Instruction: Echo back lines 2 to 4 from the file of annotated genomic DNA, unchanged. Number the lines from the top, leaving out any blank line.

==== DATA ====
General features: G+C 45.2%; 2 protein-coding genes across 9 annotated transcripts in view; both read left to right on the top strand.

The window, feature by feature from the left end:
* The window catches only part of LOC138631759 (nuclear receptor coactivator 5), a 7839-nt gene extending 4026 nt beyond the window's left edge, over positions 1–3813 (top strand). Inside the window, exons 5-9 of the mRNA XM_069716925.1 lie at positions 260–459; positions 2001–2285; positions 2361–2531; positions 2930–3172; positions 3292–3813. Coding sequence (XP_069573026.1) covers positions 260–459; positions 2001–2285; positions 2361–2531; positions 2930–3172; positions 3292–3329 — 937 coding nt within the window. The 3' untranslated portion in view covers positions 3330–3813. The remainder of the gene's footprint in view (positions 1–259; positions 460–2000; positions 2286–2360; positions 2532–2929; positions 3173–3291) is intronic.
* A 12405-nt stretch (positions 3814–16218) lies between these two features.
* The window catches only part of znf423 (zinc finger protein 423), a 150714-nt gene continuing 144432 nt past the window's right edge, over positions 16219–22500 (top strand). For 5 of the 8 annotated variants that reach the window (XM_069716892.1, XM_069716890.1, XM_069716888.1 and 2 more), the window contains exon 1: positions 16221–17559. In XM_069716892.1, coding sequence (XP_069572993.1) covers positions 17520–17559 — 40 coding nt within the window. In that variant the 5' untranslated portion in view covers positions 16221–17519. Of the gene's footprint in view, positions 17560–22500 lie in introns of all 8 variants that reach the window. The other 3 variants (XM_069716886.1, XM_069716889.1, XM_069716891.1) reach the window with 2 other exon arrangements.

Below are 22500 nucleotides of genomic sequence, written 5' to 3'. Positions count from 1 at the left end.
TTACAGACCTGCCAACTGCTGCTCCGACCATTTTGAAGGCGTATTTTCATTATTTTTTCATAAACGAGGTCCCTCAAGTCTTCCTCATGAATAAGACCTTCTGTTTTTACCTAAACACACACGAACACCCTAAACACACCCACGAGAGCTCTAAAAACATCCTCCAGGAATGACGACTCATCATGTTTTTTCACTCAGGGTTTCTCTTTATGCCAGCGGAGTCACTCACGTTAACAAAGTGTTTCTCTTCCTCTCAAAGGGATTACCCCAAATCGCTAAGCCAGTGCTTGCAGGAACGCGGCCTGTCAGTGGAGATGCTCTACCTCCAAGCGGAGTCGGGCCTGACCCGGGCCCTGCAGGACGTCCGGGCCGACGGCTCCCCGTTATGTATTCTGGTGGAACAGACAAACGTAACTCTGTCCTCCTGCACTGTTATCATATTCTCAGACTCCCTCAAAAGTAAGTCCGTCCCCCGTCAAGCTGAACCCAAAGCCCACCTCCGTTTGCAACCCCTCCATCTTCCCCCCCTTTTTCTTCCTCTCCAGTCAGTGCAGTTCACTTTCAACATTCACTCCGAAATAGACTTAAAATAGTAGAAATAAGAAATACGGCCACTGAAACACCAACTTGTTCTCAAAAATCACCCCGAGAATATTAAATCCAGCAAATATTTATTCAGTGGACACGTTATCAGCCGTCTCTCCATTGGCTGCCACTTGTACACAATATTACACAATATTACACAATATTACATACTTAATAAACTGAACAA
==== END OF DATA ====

The window, feature by feature from the left end:
* The window catches only part of LOC138631759 (nuclear receptor coactivator 5), a 7839-nt gene extending 4026 nt beyond the window's left edge, over positions 1–3813 (top strand). Inside the window, exons 5-9 of the mRNA XM_069716925.1 lie at positions 260–459; positions 2001–2285; positions 2361–2531; positions 2930–3172; positions 3292–3813. Coding sequence (XP_069573026.1) covers positions 260–459; positions 2001–2285; positions 2361–2531; positions 2930–3172; positions 3292–3329 — 937 coding nt within the window. The 3' untranslated portion in view covers positions 3330–3813. The remainder of the gene's footprint in view (positions 1–259; positions 460–2000; positions 2286–2360; positions 2532–2929; positions 3173–3291) is intronic.
* A 12405-nt stretch (positions 3814–16218) lies between these two features.